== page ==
We're Calling It: G-Beauty Is the Next Big Thing in Skin Care
This article first ran in the Fall-Winter 2018 issue of NewBeauty, available on newsstands until January 15, 2019.
Enid Fernandez, spa director at The Peninsula New York, is discerning when it comes to skin care; her customers—glowing-complexion devotees who don’t pause at paying $1,000-plus for signature facials and stockpile Biologique Recherche Lotion P50 in all sizes—admittedly, more so.
Yet in a setting where only the best is served, Fernandez felt there was a “missing link” in the spa’s offerings when she reevaluated the menu last spring. “Many of our guests were seeking products that produce even greater results for pre- and post-surgical treatments, such as facelifts and other enhancements. Then there were the guests who wanted higher-grade medical ingredients in their everyday, anti-aging skin-care regimens.”
After exploring, examining and testing what she describes as “a ton of options,” the spa selected German-based brand Medical Beauty Research (MBR) to add to its small portfolio. “The line covers all of guests’ requests and needs,” Fernandez says. “In fact, their products have the highest grade of medical ingredients acceptable for any type of spa use.”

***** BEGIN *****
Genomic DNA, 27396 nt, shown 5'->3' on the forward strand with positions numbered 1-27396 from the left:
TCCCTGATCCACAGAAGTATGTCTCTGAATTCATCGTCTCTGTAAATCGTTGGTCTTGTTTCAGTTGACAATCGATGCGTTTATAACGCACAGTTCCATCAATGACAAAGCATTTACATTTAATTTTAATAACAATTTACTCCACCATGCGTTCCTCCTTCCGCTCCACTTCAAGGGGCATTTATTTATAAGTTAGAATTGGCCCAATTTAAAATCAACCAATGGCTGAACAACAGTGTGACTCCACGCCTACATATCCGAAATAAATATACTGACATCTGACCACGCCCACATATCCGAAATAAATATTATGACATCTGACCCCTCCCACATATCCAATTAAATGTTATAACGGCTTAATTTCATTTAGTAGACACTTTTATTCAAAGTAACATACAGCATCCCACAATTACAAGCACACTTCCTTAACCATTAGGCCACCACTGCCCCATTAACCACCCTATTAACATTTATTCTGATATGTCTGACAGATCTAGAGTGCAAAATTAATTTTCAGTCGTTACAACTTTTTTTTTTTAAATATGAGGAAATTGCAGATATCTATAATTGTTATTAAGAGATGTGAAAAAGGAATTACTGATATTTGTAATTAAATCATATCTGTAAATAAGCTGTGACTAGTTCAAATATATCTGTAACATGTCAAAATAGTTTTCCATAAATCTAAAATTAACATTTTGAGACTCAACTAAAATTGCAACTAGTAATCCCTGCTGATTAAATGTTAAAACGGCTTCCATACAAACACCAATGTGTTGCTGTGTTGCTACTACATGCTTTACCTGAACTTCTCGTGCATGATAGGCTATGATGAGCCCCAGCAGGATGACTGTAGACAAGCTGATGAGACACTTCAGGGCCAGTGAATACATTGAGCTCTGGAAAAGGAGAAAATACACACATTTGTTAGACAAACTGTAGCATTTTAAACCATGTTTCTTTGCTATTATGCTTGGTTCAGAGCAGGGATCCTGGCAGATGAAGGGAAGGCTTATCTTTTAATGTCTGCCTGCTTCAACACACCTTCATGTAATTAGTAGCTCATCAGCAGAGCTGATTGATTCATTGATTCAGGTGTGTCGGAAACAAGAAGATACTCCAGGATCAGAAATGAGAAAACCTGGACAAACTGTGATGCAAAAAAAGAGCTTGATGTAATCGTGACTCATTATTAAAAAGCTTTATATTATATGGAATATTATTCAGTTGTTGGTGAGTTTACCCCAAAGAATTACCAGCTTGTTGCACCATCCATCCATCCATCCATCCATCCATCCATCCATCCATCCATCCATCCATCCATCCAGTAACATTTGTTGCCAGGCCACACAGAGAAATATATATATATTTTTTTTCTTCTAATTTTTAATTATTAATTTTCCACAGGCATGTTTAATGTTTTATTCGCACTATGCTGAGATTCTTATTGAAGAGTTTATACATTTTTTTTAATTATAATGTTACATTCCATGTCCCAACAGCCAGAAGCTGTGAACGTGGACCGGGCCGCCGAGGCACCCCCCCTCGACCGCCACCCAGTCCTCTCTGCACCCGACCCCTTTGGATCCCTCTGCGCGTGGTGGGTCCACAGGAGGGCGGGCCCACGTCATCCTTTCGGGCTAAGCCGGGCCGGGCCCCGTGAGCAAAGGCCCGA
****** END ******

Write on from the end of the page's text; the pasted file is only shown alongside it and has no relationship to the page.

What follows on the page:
The line isn’t new (it was founded by a group of plastic surgeons and dermatologists in 2001) and it’s not cheap (the star product, the Liquid Surgery Serum, retails for $1,750), but it is the latest beauty induction that’s part of what can only be described as a “German beauty boom.”
“I have been saying for the past few months that German beauty products are slowly taking over,” says Rescue Spa’s Kim Zimmerman. “We’ve been carrying MBR for a bit now and the products are phenomenal—they’re medical-grade, organic and offer truly incredible results.” Zimmerman—she’s probably best known as the world’s de facto P50 expert and a bit of a French skin-care connoisseur—also sings the praises of other German brands. “There’s Dr. Barbara Sturm and, of course, now there’s Augustinus Bader, who is a professor and a leader in epigenetic, anti-aging skin care. Then there is Susanne Kaufmann, who is technically in Austria, but I have to include her because it’s so close and so good! All of the brands are undeniably effective. I can’t think of any other category that’s so trendy in skin care right now.”